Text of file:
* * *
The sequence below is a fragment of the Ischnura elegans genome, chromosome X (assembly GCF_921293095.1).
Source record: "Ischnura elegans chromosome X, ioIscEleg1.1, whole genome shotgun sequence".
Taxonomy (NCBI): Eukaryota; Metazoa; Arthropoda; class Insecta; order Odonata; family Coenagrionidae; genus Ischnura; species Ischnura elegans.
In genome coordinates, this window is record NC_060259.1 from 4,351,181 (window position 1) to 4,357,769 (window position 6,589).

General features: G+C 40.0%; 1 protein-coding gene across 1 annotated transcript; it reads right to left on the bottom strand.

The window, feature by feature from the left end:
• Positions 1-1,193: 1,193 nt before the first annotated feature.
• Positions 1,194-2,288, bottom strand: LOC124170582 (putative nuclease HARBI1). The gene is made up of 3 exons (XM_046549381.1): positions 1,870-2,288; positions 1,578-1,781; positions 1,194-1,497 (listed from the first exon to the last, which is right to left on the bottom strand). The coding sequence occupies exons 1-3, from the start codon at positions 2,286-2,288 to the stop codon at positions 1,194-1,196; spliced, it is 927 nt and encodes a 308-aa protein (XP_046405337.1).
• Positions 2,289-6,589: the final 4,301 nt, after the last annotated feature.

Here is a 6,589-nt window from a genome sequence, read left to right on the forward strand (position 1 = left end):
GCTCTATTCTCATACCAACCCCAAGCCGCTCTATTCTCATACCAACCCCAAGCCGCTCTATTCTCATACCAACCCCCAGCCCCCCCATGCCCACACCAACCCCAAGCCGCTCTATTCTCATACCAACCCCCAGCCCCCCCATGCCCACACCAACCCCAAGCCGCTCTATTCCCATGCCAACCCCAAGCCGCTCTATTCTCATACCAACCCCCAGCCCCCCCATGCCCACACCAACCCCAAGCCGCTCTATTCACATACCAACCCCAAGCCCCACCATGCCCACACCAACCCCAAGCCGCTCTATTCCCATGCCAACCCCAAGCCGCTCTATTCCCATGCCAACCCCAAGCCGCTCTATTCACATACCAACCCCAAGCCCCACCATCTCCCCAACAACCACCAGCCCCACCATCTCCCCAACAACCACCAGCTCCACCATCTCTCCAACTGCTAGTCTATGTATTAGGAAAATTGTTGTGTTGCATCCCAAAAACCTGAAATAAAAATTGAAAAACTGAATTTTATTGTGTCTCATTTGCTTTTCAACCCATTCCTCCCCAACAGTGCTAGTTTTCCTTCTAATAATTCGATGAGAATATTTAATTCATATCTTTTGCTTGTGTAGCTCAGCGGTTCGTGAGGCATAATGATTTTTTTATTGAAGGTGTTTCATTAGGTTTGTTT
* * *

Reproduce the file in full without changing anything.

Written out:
The sequence below is a fragment of the Ischnura elegans genome, chromosome X (assembly GCF_921293095.1).
Source record: "Ischnura elegans chromosome X, ioIscEleg1.1, whole genome shotgun sequence".
Taxonomy (NCBI): Eukaryota; Metazoa; Arthropoda; class Insecta; order Odonata; family Coenagrionidae; genus Ischnura; species Ischnura elegans.
In genome coordinates, this window is record NC_060259.1 from 4,351,181 (window position 1) to 4,357,769 (window position 6,589).

General features: G+C 40.0%; 1 protein-coding gene across 1 annotated transcript; it reads right to left on the bottom strand.

The window, feature by feature from the left end:
• Positions 1-1,193: 1,193 nt before the first annotated feature.
• Positions 1,194-2,288, bottom strand: LOC124170582 (putative nuclease HARBI1). The gene is made up of 3 exons (XM_046549381.1): positions 1,870-2,288; positions 1,578-1,781; positions 1,194-1,497 (listed from the first exon to the last, which is right to left on the bottom strand). The coding sequence occupies exons 1-3, from the start codon at positions 2,286-2,288 to the stop codon at positions 1,194-1,196; spliced, it is 927 nt and encodes a 308-aa protein (XP_046405337.1).
• Positions 2,289-6,589: the final 4,301 nt, after the last annotated feature.

Here is a 6,589-nt window from a genome sequence, read left to right on the forward strand (position 1 = left end):
GCTCTATTCTCATACCAACCCCAAGCCGCTCTATTCTCATACCAACCCCAAGCCGCTCTATTCTCATACCAACCCCCAGCCCCCCCATGCCCACACCAACCCCAAGCCGCTCTATTCTCATACCAACCCCCAGCCCCCCCATGCCCACACCAACCCCAAGCCGCTCTATTCCCATGCCAACCCCAAGCCGCTCTATTCTCATACCAACCCCCAGCCCCCCCATGCCCACACCAACCCCAAGCCGCTCTATTCACATACCAACCCCAAGCCCCACCATGCCCACACCAACCCCAAGCCGCTCTATTCCCATGCCAACCCCAAGCCGCTCTATTCCCATGCCAACCCCAAGCCGCTCTATTCACATACCAACCCCAAGCCCCACCATCTCCCCAACAACCACCAGCCCCACCATCTCCCCAACAACCACCAGCTCCACCATCTCTCCAACTGCTAGTCTATGTATTAGGAAAATTGTTGTGTTGCATCCCAAAAACCTGAAATAAAAATTGAAAAACTGAATTTTATTGTGTCTCATTTGCTTTTCAACCCATTCCTCCCCAACAGTGCTAGTTTTCCTTCTAATAATTCGATGAGAATATTTAATTCATATCTTTTGCTTGTGTAGCTCAGCGGTTCGTGAGGCATAATGATTTTTTTATTGAAGGTGTTTCATTAGGTTTGTTT